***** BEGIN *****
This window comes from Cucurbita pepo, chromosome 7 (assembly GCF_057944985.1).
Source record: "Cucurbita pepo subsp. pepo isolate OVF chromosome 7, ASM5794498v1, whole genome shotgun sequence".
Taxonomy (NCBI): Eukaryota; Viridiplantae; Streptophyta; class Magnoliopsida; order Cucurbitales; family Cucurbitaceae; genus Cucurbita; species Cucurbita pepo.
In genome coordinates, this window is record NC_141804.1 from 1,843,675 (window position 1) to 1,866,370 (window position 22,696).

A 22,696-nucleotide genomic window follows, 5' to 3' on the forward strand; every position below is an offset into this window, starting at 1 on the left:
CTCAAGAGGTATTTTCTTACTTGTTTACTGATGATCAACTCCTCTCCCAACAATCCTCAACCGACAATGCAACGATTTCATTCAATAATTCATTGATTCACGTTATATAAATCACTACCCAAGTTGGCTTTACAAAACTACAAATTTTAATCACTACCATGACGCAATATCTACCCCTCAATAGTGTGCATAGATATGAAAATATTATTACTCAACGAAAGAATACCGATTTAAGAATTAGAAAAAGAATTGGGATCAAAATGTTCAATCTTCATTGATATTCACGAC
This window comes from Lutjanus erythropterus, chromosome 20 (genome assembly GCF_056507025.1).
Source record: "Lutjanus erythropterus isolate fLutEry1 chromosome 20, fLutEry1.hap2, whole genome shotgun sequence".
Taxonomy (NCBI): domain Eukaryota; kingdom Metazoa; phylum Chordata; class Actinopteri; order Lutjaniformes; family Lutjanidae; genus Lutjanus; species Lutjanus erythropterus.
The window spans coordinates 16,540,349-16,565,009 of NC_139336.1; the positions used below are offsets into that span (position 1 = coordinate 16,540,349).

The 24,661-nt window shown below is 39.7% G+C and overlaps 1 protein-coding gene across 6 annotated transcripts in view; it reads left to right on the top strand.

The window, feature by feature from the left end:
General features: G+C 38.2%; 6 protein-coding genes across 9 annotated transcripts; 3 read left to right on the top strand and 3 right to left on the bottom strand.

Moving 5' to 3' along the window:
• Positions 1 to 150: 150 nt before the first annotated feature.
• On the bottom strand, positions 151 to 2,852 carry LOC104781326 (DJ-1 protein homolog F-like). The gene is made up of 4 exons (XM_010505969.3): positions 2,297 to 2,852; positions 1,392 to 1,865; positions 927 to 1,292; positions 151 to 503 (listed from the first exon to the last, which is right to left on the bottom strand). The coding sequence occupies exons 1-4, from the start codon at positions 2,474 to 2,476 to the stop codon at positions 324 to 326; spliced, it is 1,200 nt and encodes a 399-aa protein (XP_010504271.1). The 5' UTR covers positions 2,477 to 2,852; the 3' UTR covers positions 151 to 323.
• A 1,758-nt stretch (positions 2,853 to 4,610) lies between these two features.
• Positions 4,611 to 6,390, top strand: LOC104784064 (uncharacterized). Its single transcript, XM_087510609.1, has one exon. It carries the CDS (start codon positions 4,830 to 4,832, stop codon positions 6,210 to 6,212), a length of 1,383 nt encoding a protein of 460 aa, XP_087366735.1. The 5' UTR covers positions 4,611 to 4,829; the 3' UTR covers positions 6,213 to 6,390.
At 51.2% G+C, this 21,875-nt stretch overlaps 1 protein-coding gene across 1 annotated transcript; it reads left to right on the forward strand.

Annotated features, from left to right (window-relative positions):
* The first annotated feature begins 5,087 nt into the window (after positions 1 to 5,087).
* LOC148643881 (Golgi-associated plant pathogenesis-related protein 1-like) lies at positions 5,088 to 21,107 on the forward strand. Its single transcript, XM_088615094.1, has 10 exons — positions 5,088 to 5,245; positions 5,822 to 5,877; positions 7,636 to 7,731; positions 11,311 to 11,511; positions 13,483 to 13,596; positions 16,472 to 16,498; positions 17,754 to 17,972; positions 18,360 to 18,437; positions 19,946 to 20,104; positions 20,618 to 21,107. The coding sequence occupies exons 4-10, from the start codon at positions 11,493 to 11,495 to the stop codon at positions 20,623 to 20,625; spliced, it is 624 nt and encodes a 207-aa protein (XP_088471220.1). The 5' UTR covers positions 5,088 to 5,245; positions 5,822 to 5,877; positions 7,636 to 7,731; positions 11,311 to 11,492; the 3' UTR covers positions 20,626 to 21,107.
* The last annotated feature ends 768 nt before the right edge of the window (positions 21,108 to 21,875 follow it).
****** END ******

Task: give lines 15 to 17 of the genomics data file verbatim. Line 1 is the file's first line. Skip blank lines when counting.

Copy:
• Positions 1 to 150: 150 nt before the first annotated feature.
• On the bottom strand, positions 151 to 2,852 carry LOC104781326 (DJ-1 protein homolog F-like). The gene is made up of 4 exons (XM_010505969.3): positions 2,297 to 2,852; positions 1,392 to 1,865; positions 927 to 1,292; positions 151 to 503 (listed from the first exon to the last, which is right to left on the bottom strand). The coding sequence occupies exons 1-4, from the start codon at positions 2,474 to 2,476 to the stop codon at positions 324 to 326; spliced, it is 1,200 nt and encodes a 399-aa protein (XP_010504271.1). The 5' UTR covers positions 2,477 to 2,852; the 3' UTR covers positions 151 to 323.
• A 1,758-nt stretch (positions 2,853 to 4,610) lies between these two features.